As the full moon shone over the Dunstan Playhouse the haunting melancholy of Fade to Grey signalled the return of Nouvelle Vague, the Parisian-punk-pop cover band that has dazzled audiences around the work for over a decade. Their unique, evocative interpretation of the 1981 electropop song by Visage set the scene for what was to come on their 15th-anniversary tour.
With minimal banter from singers Phoebe Killdeer and Melanie Pain, the audience was taken on a 90-minute journey through new wave, post-punk and pop hits of yesteryear. Songs including Blue Monday (New Order), I Wanna Be Sedated (The Ramones), Ever Fallen in Love (With Someone You Shouldn’t’ve) (Buzzcocks) and Blank Generation (Richard Hell & the Voidoids) were enjoyable to watch re-imagined in a sultry French noir fashion.
The relatively modest performance was then turned on its head with some old fashioned audience participation. Killdeer and Pain encouraged everyone to get up, dance and sing along to Dead Kennedy’s Too Drunk to Fuck which they did loudly and proudly. The elevated atmosphere transitioned a cabaret-style performance into a gig with the audience freely whooping, cheering and dancing in their seats at will.
Songs such as Sweet and Tender Hooligan (The Smiths) and Human Fly (The Cramps), which Killdeer stamped her distinctive brand of theatricality on, followed. A shoe-less Pain then skulked into the audience for Dance with Me (The Lords of the New Church). Despite the house lights coming up and her not so subtle hand gestures at the lighting technician to put a spotlight on, one was not afforded to her. This, unfortunately, was a recurring theme and marred an otherwise impeccably choreographed performance.
Blister in the Sun (Violent Femmes) again brought the crowd collectively to their feet and clapping to the iconic beat before they settled back down for thoughtful renditions of Enola Gay (Orchestral Manoeuvres in the Dark), Road to Nowhere (Talking Heads), Friday Night, Saturday Morning (The Specials) and The Guns of Brixton (The Clash).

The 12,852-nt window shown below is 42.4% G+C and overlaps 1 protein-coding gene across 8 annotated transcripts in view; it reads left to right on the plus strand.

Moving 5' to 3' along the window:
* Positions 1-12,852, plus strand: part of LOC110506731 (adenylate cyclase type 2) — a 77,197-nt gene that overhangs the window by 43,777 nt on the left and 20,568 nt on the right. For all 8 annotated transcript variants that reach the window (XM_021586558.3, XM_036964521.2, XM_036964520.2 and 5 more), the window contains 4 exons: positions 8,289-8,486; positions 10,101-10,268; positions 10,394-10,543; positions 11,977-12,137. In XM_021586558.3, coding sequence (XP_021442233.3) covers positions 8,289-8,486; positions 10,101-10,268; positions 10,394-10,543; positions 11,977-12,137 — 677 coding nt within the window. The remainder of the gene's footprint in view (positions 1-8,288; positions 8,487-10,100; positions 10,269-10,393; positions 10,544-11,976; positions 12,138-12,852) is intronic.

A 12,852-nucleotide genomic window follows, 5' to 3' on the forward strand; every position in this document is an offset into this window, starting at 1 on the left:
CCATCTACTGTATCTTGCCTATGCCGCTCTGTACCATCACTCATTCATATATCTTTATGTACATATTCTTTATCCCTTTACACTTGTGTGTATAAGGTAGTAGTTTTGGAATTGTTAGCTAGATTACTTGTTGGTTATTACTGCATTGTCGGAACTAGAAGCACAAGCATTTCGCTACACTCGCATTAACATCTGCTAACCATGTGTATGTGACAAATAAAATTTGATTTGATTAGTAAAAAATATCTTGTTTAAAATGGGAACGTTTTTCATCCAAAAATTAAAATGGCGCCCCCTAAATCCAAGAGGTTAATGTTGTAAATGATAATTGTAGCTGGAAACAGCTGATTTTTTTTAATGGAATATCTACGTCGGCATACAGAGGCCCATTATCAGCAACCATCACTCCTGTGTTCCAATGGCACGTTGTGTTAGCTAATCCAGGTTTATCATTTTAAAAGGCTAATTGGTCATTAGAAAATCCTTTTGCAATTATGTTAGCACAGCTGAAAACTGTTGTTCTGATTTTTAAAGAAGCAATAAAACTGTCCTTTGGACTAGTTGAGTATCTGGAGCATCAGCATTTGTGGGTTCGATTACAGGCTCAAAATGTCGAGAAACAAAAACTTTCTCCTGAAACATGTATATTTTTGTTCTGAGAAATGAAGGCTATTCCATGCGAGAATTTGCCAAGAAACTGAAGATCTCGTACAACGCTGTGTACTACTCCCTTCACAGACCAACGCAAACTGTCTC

The final two songs of the main set, Bela Lugosi’s Dead (Bauhaus) and Love Will Tear Us Apart (Joy Division), were a definite highlight. Nouvelle Vague’s ability to out-goth classic goth songs is exemplary and made this former goth’s black heart swell with love. The rest of the audience appeared to agree and offered a standing ovation for the duration of the short break.
Continuing on the dark and brooding gothic path was a stellar interpretation of Echo and the Bunnymen’s The Killing Moon. Although I would have been perfectly content if the show ended on this note, Just Can’t Get Enough (Depeche Mode) and In a Manner of Speaking (Tuxedomoon) eventually wrapped up what can only be described as a wonderful genre-bending musical journey. The second standing ovation highlighted the Adelaide audience’s appreciation of Nouvelle Vague’s distinctive style of music, a style that validates they are more than just a cover band.
Live Review By Anita Kertes
Photo Credit: Rod Maurice